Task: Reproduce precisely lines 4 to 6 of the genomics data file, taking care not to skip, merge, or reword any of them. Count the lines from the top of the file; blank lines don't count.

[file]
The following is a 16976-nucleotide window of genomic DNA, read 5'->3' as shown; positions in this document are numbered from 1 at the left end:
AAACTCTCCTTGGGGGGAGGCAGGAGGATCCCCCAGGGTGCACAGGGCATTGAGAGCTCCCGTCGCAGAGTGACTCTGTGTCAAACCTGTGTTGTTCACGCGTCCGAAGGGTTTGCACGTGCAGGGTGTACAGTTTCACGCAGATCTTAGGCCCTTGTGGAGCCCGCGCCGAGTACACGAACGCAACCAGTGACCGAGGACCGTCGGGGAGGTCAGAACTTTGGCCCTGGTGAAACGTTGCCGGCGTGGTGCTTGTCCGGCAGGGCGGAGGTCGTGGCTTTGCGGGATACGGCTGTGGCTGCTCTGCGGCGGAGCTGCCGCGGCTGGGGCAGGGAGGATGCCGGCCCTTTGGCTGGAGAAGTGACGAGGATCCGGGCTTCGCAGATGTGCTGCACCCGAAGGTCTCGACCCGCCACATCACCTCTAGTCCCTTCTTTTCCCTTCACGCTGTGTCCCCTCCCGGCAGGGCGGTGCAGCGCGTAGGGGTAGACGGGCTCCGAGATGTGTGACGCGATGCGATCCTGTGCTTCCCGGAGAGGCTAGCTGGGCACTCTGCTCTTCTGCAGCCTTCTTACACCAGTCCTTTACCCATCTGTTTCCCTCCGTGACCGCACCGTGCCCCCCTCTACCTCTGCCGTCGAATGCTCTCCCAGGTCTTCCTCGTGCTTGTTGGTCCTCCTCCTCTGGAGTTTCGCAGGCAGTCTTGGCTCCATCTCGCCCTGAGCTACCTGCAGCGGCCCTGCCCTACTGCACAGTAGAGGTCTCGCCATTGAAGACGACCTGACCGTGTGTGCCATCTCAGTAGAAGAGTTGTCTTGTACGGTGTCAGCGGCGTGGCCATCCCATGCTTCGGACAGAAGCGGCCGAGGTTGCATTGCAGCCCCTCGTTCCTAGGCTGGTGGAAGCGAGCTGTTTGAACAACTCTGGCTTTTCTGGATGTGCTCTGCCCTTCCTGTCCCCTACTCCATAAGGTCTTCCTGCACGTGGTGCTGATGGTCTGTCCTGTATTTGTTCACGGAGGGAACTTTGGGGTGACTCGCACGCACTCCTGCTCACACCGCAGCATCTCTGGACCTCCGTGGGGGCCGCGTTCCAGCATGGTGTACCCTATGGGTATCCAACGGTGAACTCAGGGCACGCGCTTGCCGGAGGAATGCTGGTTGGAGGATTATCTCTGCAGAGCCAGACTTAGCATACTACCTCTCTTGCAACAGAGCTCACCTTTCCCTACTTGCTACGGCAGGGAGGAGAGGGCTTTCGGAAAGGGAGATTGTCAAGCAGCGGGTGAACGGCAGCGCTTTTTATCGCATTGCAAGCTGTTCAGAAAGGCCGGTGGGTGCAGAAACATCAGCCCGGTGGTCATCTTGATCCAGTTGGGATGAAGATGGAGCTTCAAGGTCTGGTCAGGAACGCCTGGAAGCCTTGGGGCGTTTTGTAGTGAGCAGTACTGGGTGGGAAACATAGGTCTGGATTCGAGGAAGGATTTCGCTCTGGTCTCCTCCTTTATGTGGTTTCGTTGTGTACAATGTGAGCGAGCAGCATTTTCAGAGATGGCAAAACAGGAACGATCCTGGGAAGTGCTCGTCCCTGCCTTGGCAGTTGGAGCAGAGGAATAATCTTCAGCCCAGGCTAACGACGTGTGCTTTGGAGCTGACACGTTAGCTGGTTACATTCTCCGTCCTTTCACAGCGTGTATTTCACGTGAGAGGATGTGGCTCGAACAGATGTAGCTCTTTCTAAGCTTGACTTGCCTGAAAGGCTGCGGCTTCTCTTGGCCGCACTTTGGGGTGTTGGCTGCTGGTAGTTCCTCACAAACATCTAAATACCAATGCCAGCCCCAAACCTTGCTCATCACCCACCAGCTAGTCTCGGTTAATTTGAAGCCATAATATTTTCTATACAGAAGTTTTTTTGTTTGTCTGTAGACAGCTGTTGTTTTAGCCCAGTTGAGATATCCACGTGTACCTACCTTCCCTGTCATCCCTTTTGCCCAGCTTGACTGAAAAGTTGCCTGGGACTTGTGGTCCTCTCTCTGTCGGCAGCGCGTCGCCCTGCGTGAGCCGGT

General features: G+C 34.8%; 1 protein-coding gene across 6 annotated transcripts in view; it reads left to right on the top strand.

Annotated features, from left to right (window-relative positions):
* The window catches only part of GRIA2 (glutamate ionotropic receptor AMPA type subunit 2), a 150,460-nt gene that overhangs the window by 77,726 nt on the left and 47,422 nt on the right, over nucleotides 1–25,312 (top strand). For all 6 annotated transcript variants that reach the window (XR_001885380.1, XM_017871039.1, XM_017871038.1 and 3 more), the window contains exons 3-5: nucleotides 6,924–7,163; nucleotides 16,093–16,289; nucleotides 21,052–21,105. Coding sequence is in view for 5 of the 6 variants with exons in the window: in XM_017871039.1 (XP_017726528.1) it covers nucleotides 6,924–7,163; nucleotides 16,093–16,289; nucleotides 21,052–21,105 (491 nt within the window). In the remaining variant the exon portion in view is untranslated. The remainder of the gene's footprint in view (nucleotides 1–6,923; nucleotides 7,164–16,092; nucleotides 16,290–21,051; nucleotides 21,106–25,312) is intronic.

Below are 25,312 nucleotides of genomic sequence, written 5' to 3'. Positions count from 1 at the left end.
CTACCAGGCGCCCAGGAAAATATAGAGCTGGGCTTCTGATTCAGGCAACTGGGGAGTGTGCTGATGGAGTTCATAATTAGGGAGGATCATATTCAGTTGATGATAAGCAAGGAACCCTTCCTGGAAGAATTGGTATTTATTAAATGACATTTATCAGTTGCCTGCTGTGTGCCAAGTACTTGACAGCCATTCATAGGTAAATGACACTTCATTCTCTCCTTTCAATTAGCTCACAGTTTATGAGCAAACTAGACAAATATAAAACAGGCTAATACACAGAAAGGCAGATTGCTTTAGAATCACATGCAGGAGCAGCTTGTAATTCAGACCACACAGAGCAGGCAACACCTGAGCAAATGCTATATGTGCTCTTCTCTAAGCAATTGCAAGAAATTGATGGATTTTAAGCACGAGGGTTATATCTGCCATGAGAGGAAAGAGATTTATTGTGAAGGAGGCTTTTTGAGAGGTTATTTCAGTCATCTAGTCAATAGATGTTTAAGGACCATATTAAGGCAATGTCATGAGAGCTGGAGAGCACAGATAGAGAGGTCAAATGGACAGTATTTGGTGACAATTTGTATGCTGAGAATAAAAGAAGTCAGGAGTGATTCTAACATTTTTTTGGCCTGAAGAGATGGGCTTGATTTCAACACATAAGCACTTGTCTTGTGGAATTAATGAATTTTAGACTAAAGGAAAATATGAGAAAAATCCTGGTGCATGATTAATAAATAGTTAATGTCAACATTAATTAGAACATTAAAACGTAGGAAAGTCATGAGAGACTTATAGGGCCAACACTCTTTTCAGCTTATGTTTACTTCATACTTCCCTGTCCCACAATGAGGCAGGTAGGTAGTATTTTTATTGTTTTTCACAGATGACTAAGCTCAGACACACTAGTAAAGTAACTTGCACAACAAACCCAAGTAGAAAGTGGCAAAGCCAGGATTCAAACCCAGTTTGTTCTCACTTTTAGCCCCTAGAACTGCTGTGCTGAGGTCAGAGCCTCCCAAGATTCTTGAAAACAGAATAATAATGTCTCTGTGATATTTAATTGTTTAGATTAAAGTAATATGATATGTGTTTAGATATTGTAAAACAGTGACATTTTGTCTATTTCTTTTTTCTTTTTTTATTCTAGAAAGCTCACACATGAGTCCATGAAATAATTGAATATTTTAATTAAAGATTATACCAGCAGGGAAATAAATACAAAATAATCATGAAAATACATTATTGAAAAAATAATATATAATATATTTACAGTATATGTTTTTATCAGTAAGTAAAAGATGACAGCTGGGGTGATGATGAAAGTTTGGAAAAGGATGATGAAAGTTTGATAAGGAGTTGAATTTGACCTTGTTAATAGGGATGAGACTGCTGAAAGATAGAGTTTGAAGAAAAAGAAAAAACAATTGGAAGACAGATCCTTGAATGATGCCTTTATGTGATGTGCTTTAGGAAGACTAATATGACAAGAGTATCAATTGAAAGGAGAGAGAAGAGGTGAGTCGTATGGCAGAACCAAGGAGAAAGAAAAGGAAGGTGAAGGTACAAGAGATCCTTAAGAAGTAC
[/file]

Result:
Annotated features, from left to right (window-relative positions):
* The window catches only part of GRIA2 (glutamate ionotropic receptor AMPA type subunit 2), a 150,460-nt gene that overhangs the window by 77,726 nt on the left and 47,422 nt on the right, over nucleotides 1–25,312 (top strand). For all 6 annotated transcript variants that reach the window (XR_001885380.1, XM_017871039.1, XM_017871038.1 and 3 more), the window contains exons 3-5: nucleotides 6,924–7,163; nucleotides 16,093–16,289; nucleotides 21,052–21,105. Coding sequence is in view for 5 of the 6 variants with exons in the window: in XM_017871039.1 (XP_017726528.1) it covers nucleotides 6,924–7,163; nucleotides 16,093–16,289; nucleotides 21,052–21,105 (491 nt within the window). In the remaining variant the exon portion in view is untranslated. The remainder of the gene's footprint in view (nucleotides 1–6,923; nucleotides 7,164–16,092; nucleotides 16,290–21,051; nucleotides 21,106–25,312) is intronic.

Below are 25,312 nucleotides of genomic sequence, written 5' to 3'. Positions count from 1 at the left end.